I will ride through the clusters
of buildings to Union Square
where Klein’s Department Store
sits on its throne. I will then pedal
to 134 East 17thStreet,
carry my bike up five flights,
open the window in my apartment
that looks out at another apartment
and hope that the girl, imprisoned
by a fast-talking dilettante,
will once again dash across the kitchen,
naked and in full view.
“Anarchy, Protest & Rebellion,” a photographic memoir from the 60s assembled by Fred W. McDarraj was the source of my inspiration for these poems. I used each photo as a prompt. Some might call these ekphrasic poems. I don’t. I took off from the photo. I would simply look at the photo and write.
I rarely used a prompt so this has been an exciting process. My strategy in writing is influenced by William Stafford: Just start anywhere and write, see where it goes. He would write a poem a day. If he didn’t think the poem was any good, he would just lower his standards—not a bad strategy for life in general.
For me writing poetry encourages a feeling of wholeness; not only do I discover or uncover a part of myself but also, if I am lucky, in the process I find a balance of music and meaning in the language.
Some time ago I heard poet, Cecilia Wolloch read; she said (I am paraphrasing) “I am going to read a poem written about a place. I was distracted and didn’t think I noticed anything. It seemed as if I wasn’t really there.” When writing the poem, she continued, “I realized to my surprise I recalled many intricate details.” Well, I could say the same thing regarding a decade of my life.
More often than not I was familiar with the location, the event or the people depicted in the photos, but like Cecilia I didn’t think I was fully present. I crossed paths with many of the people in the photos. Some were friends. In fact one of my closest friends, Robert David Cohen, was featured in a photo at Judson Church. I was at several of the demonstrations chronicled in the book. There are photos of the “Bread and Puppet Theatre,” a group born out of the protests to the Vietnam War. I performed with them at the Fillmore East. There are photos of The Living Theatre. I saw all their productions and met a few of the members. There is a photo of Tennessee Williams. I had the good fortune to meet him when I was performing on Broadway. There is a photo of Abbie Hoffman. I played him in a play and we later became friends. There is a photo taken at the “Church Disco.” My girlfriend actually did work in the coatroom. In “Hollows,” I was very aware of the scandal and horrible conditions at Willowbrook; I had been working with autistic children at the time. I was at the “Dom,” mentioned in “Ill-Prepared,” There is a photo taken on the Staten Island Ferry. I would ride that ferry countless times. Well on and on my connections became apparent and looking at the photos ignited the realization: I played a part in the cultural and political tapestry of that time. I was not a lead player but I participated.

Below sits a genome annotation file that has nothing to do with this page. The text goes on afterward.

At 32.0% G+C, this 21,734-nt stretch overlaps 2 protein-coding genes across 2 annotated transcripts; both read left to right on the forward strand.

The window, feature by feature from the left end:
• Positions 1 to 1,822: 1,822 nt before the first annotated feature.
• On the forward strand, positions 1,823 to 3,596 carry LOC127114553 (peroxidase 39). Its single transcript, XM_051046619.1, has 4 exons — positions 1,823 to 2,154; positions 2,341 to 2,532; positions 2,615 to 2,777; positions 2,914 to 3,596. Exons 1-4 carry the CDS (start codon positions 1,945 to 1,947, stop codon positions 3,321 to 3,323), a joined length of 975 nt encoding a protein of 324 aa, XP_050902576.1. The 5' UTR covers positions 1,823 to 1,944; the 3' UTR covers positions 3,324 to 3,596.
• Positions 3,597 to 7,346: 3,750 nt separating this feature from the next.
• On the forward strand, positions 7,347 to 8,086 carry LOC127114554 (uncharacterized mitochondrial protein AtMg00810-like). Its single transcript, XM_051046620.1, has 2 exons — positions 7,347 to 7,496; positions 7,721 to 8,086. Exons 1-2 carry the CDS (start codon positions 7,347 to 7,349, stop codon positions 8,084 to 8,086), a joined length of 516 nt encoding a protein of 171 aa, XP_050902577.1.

In essence I felt alienated during that period in my life. I might have been confused or emotionally distant but I did take note of what was around me. Seeing these photos and writing these poems helped me to own my experience. We have all heard people say “poetry saved my life.” In this case it helped me reclaim my history.
Paul Lieber’s second collection of poetry “Interrupted by the Sea,” was published this year (What Books Press.) His first collection, “Chemical Tendencies” (Tebot Bach) was a finalist in the MSR poetry contest. Twice nominated for a Pushcart Prize, Paul produces and hosts “Why Poetry” on Pacifica radio in L.A. and Santa Barbara. His poems have appeared in The Moth, N.Y. Quarterly, Patterson Review, Askew, Poemeleon, Alimentum, and many other journals and anthologies. Paul has taught creative writing in poetry, short stories and playwriting at Loyola Marymount University and facilitates the poetry workshop at Beyond Baroque, the oldest literary institute in Los Angeles. Paul works as an actor and has performed on and off-Broadway and in numerous films and TV shows. Find out more about Paul at paullieber.com.